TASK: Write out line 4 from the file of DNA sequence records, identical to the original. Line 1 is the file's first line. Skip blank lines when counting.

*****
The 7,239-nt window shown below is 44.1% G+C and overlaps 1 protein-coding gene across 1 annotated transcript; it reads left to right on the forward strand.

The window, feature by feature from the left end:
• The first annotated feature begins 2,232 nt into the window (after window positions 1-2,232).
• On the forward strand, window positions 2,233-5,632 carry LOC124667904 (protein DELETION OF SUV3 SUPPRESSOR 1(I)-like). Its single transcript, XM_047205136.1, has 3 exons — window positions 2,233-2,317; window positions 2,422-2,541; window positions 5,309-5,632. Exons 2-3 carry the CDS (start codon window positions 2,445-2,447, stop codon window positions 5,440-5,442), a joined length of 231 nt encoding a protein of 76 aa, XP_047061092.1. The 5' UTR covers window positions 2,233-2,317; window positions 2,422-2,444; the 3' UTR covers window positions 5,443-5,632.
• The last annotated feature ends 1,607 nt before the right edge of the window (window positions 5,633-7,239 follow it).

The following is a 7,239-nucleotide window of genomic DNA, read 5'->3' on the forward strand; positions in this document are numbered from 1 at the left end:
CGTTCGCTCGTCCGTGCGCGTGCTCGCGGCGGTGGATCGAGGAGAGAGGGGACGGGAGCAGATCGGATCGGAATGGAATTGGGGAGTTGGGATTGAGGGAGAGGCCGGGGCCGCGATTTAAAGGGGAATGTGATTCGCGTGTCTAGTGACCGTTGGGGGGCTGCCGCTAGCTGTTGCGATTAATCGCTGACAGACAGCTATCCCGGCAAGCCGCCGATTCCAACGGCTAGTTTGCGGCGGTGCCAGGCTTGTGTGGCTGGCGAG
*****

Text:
• On the forward strand, window positions 2,233-5,632 carry LOC124667904 (protein DELETION OF SUV3 SUPPRESSOR 1(I)-like). Its single transcript, XM_047205136.1, has 3 exons — window positions 2,233-2,317; window positions 2,422-2,541; window positions 5,309-5,632. Exons 2-3 carry the CDS (start codon window positions 2,445-2,447, stop codon window positions 5,440-5,442), a joined length of 231 nt encoding a protein of 76 aa, XP_047061092.1. The 5' UTR covers window positions 2,233-2,317; window positions 2,422-2,444; the 3' UTR covers window positions 5,443-5,632.